Transplanted pancreatic cells, including β cells, have been shown to re-establish the production of insulin in the pancreas but unfortunately, the demand for β cells far outweighs the supply. In October Nature Medicine, Robyn Tuttle and colleagues from University of Pennsylvania School of Medicine, Philadelphia, showed overexpression of active protein enzyme Akt1 caused murine β cells to grow larger and produce more insulin — an effect which may have the potential to enlarge the pool of β cells for transplants.

The 3-phosphoinositide–dependent protein kinase Akt is a signaling molecule that mediates the actions of insulin and insulin-like growth factor 1. Tuttle et al. created transgenic mice in which a constitutively active form of Akt1 was overexpressed in pancreatic β cells. In these mice they found a significant increase in both β cell size and total islet mass, accompanied by improved glucose tolerance and complete resistance to experimental...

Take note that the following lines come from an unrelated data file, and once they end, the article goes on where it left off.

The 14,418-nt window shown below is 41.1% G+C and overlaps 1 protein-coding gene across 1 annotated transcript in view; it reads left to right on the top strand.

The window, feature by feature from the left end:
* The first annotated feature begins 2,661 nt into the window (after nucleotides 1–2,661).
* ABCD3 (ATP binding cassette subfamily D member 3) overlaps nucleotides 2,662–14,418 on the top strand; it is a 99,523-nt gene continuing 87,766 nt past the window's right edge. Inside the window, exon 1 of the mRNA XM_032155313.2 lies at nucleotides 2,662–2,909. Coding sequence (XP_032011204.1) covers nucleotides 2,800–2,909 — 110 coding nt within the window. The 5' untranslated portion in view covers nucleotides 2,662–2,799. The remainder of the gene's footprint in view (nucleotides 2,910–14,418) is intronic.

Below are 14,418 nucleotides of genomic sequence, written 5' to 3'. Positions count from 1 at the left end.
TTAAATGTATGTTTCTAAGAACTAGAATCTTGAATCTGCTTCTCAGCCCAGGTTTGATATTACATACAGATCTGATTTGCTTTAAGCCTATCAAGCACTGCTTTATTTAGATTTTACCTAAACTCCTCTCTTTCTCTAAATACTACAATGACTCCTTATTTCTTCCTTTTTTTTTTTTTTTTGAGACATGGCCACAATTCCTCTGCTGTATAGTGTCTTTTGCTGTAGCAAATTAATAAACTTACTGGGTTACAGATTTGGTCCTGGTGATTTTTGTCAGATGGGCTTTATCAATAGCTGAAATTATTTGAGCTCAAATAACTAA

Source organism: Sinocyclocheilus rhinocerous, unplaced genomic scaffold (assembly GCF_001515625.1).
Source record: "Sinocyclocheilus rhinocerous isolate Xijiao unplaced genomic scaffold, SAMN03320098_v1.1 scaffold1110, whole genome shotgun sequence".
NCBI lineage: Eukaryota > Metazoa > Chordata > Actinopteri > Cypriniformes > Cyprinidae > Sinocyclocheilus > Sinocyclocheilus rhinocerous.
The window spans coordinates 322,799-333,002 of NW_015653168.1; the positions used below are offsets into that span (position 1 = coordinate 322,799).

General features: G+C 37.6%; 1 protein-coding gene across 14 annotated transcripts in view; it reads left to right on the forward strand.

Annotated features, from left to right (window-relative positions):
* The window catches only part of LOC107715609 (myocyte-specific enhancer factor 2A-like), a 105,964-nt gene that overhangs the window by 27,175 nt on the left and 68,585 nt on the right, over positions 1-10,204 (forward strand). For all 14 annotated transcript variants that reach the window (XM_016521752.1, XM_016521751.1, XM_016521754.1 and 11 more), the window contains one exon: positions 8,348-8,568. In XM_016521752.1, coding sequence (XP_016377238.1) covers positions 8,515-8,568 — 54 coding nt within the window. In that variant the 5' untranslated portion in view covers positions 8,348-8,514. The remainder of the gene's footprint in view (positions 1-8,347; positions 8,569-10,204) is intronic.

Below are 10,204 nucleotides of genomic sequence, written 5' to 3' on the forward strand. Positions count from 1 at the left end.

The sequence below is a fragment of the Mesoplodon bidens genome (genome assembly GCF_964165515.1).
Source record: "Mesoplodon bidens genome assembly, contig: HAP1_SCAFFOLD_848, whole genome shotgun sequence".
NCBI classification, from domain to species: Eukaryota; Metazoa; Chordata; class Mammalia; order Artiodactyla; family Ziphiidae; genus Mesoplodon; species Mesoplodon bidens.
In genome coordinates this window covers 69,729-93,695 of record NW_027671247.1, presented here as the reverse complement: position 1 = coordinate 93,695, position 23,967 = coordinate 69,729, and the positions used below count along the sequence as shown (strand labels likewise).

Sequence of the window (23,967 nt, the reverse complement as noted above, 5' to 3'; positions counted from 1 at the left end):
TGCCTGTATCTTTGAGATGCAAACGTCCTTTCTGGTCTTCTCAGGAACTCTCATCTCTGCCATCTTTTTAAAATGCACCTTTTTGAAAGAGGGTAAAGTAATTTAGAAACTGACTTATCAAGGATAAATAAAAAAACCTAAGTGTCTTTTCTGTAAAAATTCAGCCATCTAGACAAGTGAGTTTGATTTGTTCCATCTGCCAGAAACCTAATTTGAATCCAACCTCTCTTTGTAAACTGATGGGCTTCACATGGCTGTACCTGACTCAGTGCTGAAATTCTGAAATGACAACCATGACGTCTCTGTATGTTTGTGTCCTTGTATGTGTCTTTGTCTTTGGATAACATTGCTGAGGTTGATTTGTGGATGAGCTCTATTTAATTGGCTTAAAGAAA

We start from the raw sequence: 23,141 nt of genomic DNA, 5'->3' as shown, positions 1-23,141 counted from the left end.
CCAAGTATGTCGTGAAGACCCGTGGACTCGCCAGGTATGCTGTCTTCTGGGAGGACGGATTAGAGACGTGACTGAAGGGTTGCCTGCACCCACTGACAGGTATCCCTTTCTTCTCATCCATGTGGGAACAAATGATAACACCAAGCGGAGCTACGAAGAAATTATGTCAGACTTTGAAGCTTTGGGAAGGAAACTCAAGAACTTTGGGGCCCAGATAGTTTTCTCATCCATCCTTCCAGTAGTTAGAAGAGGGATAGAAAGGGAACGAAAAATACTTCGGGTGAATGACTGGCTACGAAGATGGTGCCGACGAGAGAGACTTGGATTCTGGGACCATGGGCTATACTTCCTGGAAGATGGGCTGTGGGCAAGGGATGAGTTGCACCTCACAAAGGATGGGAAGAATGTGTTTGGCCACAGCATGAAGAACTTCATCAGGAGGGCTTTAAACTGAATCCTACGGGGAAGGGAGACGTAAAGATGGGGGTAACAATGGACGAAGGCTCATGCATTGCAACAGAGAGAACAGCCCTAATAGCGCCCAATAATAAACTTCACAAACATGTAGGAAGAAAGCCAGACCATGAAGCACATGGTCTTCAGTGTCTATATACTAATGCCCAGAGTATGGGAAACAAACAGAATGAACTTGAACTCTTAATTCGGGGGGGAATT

Interested in reading more?

Become a Member of

Receive full access to more than 35 years of archives, as well as TS Digest, digital editions of The Scientist, feature stories, and much more!
Already a member?